During the stage of the healing process in which pain is a partner, allow one to revisit the days of the late 60's and early 70's and become one with the times. Allow mind expansion, especially for those that cannot do anything else. It wouldn't hurt the hospital in the least, with the exception of cutting down the personal stashes of the doctors and nurses who use them for recreational purposes.
4) Room Television Programming.The hospital I stayed in provided cable TV. This may have been fortunate for a person able to see where the remote control was at and that could channel check appropriately.
However, Honey Boo Boo, Duck Dynasty, Axe Men, and Appalachian Snake Man are not programs I wish to see (when able) or listen. (I'm still awaking in the middle of the night with nightmares of ducks with beards being chased by men with axes and snakes while a candy bar eating Honey Boo Boo giggles about it!)
Also, leaving the television on 24 hours a day is a form of torture that surpasses water boarding, especially when cable stations repeat programs two and three times an evening. Listening to one more episode of The Haunting will ensure I'm coming back and haunting the entire hospital when I die!
5) Personal Hygiene & Shaving. The concept of “giving a sponge bath” is one that I seriously didn’t mind at all. (Now if I can only get my wife to do it for me .... naw, forget that!)
I fantasized a picture of the nurse performing this task. There's no doubt it was probably much better than the actual reality had I been able to see.
However, shaving is not necessary. When eye bandages are removed and one see’s razor burns on the chin and under the nose, a shock factor suddenly makes itself present. Shaving one’s legs does not make a person an expert at shaving one’s face (although I understand some male and female nurses do both).
Please, let the whiskers grow and allow the patient the option of only shedding blood once, instead of twice! In addition, when you get home, it keeps your cats from wanting to go out and get even with the cat that scratched you all over your face!
6) Anesthesiologists. Please change you’re phraseology. For decades, you’ve asked patients to count backwards from 100. This is boring.
As you found out, attempting to say,“Three, six nine, the goose drank wine, the monkey chewed tobacco on the street Caroline, the line broke, the monkey choked, and they all went to Heaven in a little row boat" is much more fun and puts a smile on everyone’s face!
If you're going to be operated on, don't you want everyone involved to be in a good mood? The last thing you need is someone with a scalpel cutting on you while he's thinking about his wife that's cheating, or how he's going to explain his cheating to his wife!
7) Wheelchair Departures. It is complete lunacy to expect a person with their eyes bandaged to “feel” their way to the bathroom facilities, but require them to exit the hospital in a wheelchair when vision has returned.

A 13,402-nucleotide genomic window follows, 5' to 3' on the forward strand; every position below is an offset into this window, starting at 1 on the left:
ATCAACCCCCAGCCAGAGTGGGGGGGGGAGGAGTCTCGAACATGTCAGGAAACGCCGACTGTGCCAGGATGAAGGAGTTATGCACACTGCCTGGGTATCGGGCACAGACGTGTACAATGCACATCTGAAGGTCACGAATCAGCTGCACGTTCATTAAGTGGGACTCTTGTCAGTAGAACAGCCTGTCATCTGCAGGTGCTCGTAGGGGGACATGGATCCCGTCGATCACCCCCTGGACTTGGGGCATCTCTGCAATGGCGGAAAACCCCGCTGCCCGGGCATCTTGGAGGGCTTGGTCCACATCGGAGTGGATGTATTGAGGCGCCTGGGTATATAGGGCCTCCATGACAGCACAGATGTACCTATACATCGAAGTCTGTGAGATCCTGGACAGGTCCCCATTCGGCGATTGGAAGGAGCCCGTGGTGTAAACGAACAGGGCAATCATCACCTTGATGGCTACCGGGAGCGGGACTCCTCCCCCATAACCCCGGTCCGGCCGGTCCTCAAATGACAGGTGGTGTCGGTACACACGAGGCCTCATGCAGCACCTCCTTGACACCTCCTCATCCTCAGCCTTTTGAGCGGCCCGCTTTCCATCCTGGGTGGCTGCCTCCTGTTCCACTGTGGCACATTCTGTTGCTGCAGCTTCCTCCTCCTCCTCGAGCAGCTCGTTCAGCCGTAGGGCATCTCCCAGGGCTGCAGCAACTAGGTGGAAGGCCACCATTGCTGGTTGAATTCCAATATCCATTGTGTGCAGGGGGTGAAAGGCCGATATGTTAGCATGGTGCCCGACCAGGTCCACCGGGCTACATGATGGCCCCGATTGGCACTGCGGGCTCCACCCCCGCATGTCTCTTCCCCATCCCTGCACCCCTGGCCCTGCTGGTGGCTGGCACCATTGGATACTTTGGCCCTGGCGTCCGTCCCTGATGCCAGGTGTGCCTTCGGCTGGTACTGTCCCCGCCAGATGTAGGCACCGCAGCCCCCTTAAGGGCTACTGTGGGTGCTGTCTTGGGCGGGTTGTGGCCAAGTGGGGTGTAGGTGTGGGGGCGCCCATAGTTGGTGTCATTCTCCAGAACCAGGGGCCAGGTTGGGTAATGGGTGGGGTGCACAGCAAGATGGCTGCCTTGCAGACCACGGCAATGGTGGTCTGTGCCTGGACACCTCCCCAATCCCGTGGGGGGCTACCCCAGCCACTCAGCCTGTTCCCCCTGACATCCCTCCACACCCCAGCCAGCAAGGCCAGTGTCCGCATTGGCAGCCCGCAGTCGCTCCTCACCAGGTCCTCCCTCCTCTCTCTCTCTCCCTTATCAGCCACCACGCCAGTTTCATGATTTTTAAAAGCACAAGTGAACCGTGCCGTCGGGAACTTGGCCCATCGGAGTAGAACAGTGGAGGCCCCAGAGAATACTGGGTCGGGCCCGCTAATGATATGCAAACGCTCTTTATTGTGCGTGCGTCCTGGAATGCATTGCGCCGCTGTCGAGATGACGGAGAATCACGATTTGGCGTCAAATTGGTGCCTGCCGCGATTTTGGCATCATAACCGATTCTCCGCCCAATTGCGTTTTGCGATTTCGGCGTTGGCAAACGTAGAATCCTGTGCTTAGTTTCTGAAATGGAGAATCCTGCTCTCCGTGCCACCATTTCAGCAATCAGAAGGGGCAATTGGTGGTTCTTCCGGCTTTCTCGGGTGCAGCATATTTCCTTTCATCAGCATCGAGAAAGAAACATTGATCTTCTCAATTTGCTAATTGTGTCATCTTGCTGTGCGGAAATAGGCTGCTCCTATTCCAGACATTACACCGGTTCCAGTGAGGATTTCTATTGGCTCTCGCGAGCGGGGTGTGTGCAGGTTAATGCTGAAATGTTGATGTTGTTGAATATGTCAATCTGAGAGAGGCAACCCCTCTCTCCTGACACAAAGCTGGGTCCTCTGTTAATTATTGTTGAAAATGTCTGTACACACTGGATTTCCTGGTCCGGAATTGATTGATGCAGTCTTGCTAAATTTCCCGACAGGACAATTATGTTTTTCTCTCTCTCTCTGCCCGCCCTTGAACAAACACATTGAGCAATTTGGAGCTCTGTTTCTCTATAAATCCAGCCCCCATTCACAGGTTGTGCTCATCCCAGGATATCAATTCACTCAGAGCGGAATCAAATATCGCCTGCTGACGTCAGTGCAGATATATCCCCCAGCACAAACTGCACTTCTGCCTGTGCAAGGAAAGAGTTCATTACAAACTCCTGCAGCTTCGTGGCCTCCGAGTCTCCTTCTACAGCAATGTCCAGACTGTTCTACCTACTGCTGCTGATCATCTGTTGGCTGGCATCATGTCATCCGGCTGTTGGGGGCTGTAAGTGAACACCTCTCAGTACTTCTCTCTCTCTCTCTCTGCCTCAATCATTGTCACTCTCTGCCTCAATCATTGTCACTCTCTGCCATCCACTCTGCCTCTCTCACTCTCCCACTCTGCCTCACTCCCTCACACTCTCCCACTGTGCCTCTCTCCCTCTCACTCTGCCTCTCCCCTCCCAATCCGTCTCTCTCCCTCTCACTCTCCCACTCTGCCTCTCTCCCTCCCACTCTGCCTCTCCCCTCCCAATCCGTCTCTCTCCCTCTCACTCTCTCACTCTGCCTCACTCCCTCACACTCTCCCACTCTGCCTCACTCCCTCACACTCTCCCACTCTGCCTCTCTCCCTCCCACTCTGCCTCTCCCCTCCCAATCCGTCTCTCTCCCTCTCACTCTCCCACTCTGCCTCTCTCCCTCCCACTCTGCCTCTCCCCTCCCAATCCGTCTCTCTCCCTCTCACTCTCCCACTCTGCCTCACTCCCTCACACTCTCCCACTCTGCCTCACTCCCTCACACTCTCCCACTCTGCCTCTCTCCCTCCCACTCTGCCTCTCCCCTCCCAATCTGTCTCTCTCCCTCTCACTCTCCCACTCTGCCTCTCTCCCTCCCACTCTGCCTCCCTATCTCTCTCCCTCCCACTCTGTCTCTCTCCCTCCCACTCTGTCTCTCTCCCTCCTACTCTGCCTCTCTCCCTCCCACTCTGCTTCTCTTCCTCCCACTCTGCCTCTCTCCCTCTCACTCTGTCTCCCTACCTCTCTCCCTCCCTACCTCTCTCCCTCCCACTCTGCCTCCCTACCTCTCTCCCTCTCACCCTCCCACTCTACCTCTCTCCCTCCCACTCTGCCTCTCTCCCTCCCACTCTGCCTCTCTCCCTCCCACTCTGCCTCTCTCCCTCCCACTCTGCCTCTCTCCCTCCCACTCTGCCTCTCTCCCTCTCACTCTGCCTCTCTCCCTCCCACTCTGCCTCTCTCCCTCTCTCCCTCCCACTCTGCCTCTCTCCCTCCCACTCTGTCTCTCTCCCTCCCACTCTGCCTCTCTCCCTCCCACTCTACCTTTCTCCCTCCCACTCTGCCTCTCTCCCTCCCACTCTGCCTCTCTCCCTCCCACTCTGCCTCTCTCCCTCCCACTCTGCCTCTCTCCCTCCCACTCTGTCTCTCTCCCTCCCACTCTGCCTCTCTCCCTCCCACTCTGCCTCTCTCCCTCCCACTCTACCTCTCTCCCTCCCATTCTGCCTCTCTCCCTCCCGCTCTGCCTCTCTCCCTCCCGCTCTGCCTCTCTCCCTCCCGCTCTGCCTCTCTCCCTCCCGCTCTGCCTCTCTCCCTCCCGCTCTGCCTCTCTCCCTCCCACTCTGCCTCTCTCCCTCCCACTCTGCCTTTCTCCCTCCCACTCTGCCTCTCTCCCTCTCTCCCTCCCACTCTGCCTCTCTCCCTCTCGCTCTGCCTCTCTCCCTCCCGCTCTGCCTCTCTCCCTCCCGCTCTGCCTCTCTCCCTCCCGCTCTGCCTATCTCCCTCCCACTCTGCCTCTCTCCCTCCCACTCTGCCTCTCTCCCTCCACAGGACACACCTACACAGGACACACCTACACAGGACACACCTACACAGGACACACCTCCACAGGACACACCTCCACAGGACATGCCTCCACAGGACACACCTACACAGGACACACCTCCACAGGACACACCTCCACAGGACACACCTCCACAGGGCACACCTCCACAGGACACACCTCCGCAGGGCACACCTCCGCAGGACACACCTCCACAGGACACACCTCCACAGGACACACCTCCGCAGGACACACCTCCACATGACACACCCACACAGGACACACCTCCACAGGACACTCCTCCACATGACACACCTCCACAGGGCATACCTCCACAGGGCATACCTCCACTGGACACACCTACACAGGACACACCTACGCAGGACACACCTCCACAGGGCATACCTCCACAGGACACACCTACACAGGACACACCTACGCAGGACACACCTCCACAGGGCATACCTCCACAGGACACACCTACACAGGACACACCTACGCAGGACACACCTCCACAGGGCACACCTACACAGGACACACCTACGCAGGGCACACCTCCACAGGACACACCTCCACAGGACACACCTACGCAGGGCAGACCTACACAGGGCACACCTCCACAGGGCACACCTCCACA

In the words of a once wise man,"DUH!"
Whoever came up with this idea needs to be voted into the "Most Idiotic Dumb___ Club" with honors. It’s obviously the same person that decided hallways are a great place to store those awaiting operations.
“Hey everybody, look at me! Is my gown covering everything down there?”
A Final Word (or two)
Very few people look forward to entering a hospital for treatment. There’s always a possibility they may not leave afterwards. Therefore, they should be treated with the utmost care and respect. Besides, who’ll pay the staff's salaries if they kill all of us?
These were just a few suggestions to help out the paying guests in your local facility. We know they’re “leaving the lights on for us” day and night, as Motel 6 does, but they have to remember it’s the little things that count. If they would only use a few of the above recommendations and put them into action, we might even give them a tip like ...
“Go somewhere else for treatment!”
Okay, before I get blasted by everyone in the medical industry, let me say that this was entirely in jest and bears absolutely no resemblance to the actual treatment received. (And, then, the capsule with Willie Wonka shot up into the sky ... )
Seriously, I know that hospital staffs are tremendously overworked. Why, the conversations they have at the nurses station (of which I was close to and could hear much of what went on) are very technical in nature, especially when discussing home DVR problems, texts from boyfriends and kids, and other such professional duties. Still, I came out with my vision somewhat restored, so I really can't complain.
God Bless our Doctors and Nurses!
A Quick Poll
The last time you were a patient in a hospital, were you satisfied with the treatment you received?See results without voting